Frank Fung Choon Kwong
April 29, 1927 – October 29, 2019
Kwong, Frank Fung Choon Frank Fung Choon Kwong passed away peacefully at the age of 92 on October 29, 2019. He was born April 29, 1927 in Toishan, China. He was the second of seven children born to Nai Bon Fong and Yu Yuk Oi (Yee). He has three surviving sisters: Sue Ma from San Francisco, Sue Chung from Monterey Park, and Sue Ong from Sacramento. He was a loving brother to the late Sue Lee from San Francisco. He was also predeceased by his third sister, Sui Lin, and a younger brother, Fung Daii Kwong. Frank married Fong Yuen Yee in 1948. Their first born, a precocious little baby named Yee Peng, became ill and died at the age of two. Growing up in a tiny rural village that lacked the most basic of modern facilities such as electricity and running water, Frank was determined to make a better life for his young family. While attending college in Hong Kong to earn a degree in accounting, he petitioned to bring his wife from the village to join him in Hong Kong (using the pretense of being ill as a justification). Daughter, Helen, was born in Hong Kong in 1954, with brother Tyrone, arriving one year later in 1955. Frank yearned to be reunited with his father, Nai Bon, who had come to America in 1939 seeking employment in order to send money home to support his family. In 1953, President Eisenhower signed the Refugee Relief Act, an act that defined refugees as people who “lacked the essentials of life”. Reverend Hiram Fong from the Chinese United Methodist Church informed the Chinese community in Sacramento about the Refugee Relief Act, including Frank’s dad, Nai Bon. Reverend Fong assisted numerous families in their petition to bring loved ones from China. In 1956, Frank and his young family boarded the President Cleveland, bound for the golden California shore of San Francisco. They were met by his oldest sister, Sue Lee who had married a US serviceman and had immigrated to America through the War Bride Act. Before marrying and leaving for America, eldest sister Sue had tailored all the fashionable suits that Frank wore so many of the photos of Frank as a young man shows a dapperly dressed gentleman, belying his penurious state. One month after arriving in America, third son, James was born. Frank was sponsored by a small market owned by Tai Chong Fong in Sacramento and his first official job was being a bag boy, a job that brought a gentle reprimand after he tipped over the grocery cart laden with groceries in the parking lot. Without a car and unable to continue to take advantage of carpooling, Frank sought employment closer to home. He found work at Sam’s Hof Brau, within walking distance of home. Saving all the tips in a jar, he bought a used two tone car and a neighborhood teenager taught him to drive. Referred by two people associated with Farmer’s Market, a grocery chain owned by the late Walter Fong, Frank was hired, advancing from the backroom to the cash register as his acumen with the register and his razor sharp memory for prices became evident. His artistic penmanship also was on display. He was responsible for many of the hand drawn ad and price signs throughout the store. In 1957, fourth son, Caleb was born. In 1958, a second daughter, Susan was born, and finally, third daughter, Janet was born in 1960. By this time Frank had moved the family to Hollywood Park. Owning his own home unleashed his creative energy. While his love for America never ceased (from American made cars to football, baseball, basketball), he yearned for scenes from his native land. This he would create with his goldfish pond. He was a DIY’er, self-taught, in the days before the internet, and possessing limited English reading skills. Upon the concrete edge of the pond he created Chinese villages dotted with tiny ceramic inhabitants and miniature bonsai trees. There were staircases leading to mountains, bridges spanning villages, water trickling down the side of the mountain into the village pond. Below this scene would swim the colorful goldfishes. He would build three ponds in his backyard and as his friends and family visited their delight and wonder led way for many requests for him to build a pond for them. His was a unique talent. When he no longer had the space in his yard for more fishponds, he took to creating the scenes of the Chinese landscape using bonsai pots. Eventually his yard would boast over one thousand bonsai plants. The kitchen was another place where Frank flourished. The only remodel he made was adding on a larger kitchen and a nook. For this, he had to sacrifice his first pond which he had built so he could enjoy it from the view of the old kitchen sink. The original kitchen became a very wide hallway. The most valuable part of the house now became the kitchen. It is the place where, growing up, all eight members of the Kwongs ate nightly, sometimes as late as 8:30 as they always waited until he got off work from Farmer’s Market. His meals were always worth waiting for. When he retired from the grocery store, he took a six-month long trip to Hong Kong to attend culinary school. His repertoire of dishes expanded and some nights the kitchen table resembled a banquet table at a restaurant. Frank was active with the Soo Yuen Benevolent Association. He served as a secretary up until his passing. His calligraphy, with the crisp, sharp execution of strokes, was a visual art to admire. Even with the passage of time, his strokes did not diminish in their crispness. Besides his penmanship, his literary prowess was exceptional. He wrote Chinese couplets, a form of Chinese literature that adheres to certain rules. He published five books containing many hundreds of couplets. He contributed articles to a local Chinese monthly newspaper and was on series 26 before his passing. All of Frank’s grandchildren and great grandchildren had the honor of being giving a Chinese name by him. With a choice of over one thousand characters he gave careful thought to each selection. Always choosing two characters, he named each child with considerable thought, paying attention to several qualities. A good name had to be easy to write and remember, sound pleasant to the ear and look pretty to the eyes. It had to have good connotations in order to propel the young child forward in life with the best wishes for success and happiness. Family was his number one priority. With six children in one station wagon, weekends were visits to Sambo’s for pancake breakfast, strolls to William Land Park, shopping trips to White Front, Kmart, and Sears, fishing along the Sacramento River. Any visit from aunts, uncles, and cousins from out of town were occasions for gastronomic feasts. Eventually the rest of Frank’s family arrived to Sacramento through the sponsorship of the oldest sister, Sue Lee. Grandma Yu Yuk Oi was now reunited with Grandpa Nai Bon. Weekly visits to his parents soon gave way to daily visits when his father, Nai Bon suffered a stroke and became wheelchair bound. Frank and Fong Yuen would go nightly to minister to his dad and put him to bed. As more extended family arrived in America, Frank extended an invitation to visit for the summer to escape the brisk San Francisco weather. Summers spent with our Goo Poo (great aunt) endeared us to her gentle but wise nature. Cousin Hong Liang and his family were the last of the family from the village to come and his two younger children spent several summers with uncle Frank. The Chung family from Monterey Park came every summer during their youth. There were frequent travels to San Francisco to visit with dad’s sister, aunt, and many cousins. We children remember those times spent with family as being opportunities for fun, relaxation, good food, and great memories. Frank’s affiliation with the Soo Yuen Benevolent Association provided him with a great opportunity to connect with the Chinese community at large. He was very proud and happy to serve as an officer. He had the opportunity to visit his homeland several times when the association held conferences in Toishan. When he was 86 he told his family that he and mom were going to the conference one last time. Grandkids, Cameron, Jennifer and Corey, as well as children, Helen, James, and Janet, along with Helen’s husband, Michael, and Janet’s husband, Douglas traveled to China to visit the village where Frank grew up. The beam on Frank’s face as he observed his family taking in surroundings of his youth lit up our hearts. That beam was always evident whenever he encountered the newest, youngest addition to the Kwong family. So it is with a heavy heart that we say goodbye to our “daddy”, gon gon, yeh yeh, uncle, cousin, and partner of 71 years. But it is with a beaming heart that we recall that however long each of us knew him, we were blessed to have known him and the longer we knew him, more blessed we are for it.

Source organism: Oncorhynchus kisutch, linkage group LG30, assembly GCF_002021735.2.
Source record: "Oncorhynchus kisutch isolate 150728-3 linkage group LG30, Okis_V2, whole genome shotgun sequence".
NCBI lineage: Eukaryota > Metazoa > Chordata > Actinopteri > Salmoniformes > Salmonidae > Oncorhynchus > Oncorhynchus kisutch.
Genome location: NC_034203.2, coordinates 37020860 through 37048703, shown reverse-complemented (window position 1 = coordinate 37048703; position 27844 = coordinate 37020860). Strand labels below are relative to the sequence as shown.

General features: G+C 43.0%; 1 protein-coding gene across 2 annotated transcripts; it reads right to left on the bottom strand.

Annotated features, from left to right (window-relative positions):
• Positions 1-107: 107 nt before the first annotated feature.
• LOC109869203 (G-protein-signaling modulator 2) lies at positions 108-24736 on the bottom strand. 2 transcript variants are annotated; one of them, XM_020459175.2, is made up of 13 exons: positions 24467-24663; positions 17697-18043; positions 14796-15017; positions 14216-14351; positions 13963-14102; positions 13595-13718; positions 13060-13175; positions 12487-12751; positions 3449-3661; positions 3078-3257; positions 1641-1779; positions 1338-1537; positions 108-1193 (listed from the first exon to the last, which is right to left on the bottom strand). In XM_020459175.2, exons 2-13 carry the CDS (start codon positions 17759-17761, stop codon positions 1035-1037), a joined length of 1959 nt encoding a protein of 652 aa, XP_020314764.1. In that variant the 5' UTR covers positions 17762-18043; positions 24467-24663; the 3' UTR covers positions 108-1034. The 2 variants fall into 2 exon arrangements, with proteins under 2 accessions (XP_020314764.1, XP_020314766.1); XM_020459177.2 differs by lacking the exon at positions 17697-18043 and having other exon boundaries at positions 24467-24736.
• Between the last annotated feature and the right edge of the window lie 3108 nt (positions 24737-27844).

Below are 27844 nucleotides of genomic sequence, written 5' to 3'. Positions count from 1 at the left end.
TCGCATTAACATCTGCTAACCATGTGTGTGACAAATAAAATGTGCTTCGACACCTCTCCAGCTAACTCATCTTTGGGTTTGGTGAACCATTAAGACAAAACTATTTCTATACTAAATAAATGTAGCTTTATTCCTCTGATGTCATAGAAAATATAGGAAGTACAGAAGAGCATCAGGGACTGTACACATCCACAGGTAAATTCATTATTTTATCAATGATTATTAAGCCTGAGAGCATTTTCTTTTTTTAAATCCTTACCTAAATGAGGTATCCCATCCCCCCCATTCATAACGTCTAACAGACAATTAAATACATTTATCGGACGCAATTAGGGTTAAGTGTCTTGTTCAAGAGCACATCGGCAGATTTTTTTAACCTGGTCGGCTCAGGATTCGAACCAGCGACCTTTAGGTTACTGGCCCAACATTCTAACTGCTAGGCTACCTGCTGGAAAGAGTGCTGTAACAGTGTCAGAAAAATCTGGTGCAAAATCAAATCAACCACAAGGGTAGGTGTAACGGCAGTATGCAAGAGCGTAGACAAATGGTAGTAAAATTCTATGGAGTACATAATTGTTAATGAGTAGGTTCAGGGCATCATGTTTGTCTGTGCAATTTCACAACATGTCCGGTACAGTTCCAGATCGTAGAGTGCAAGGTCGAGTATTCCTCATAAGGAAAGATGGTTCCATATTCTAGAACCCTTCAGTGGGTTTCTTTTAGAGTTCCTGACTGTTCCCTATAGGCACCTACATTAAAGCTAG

- Viewing Monday, November 4, 2019
- Funeral Service Tuesday, November 5, 2019
- Burial Tuesday, November 5, 2019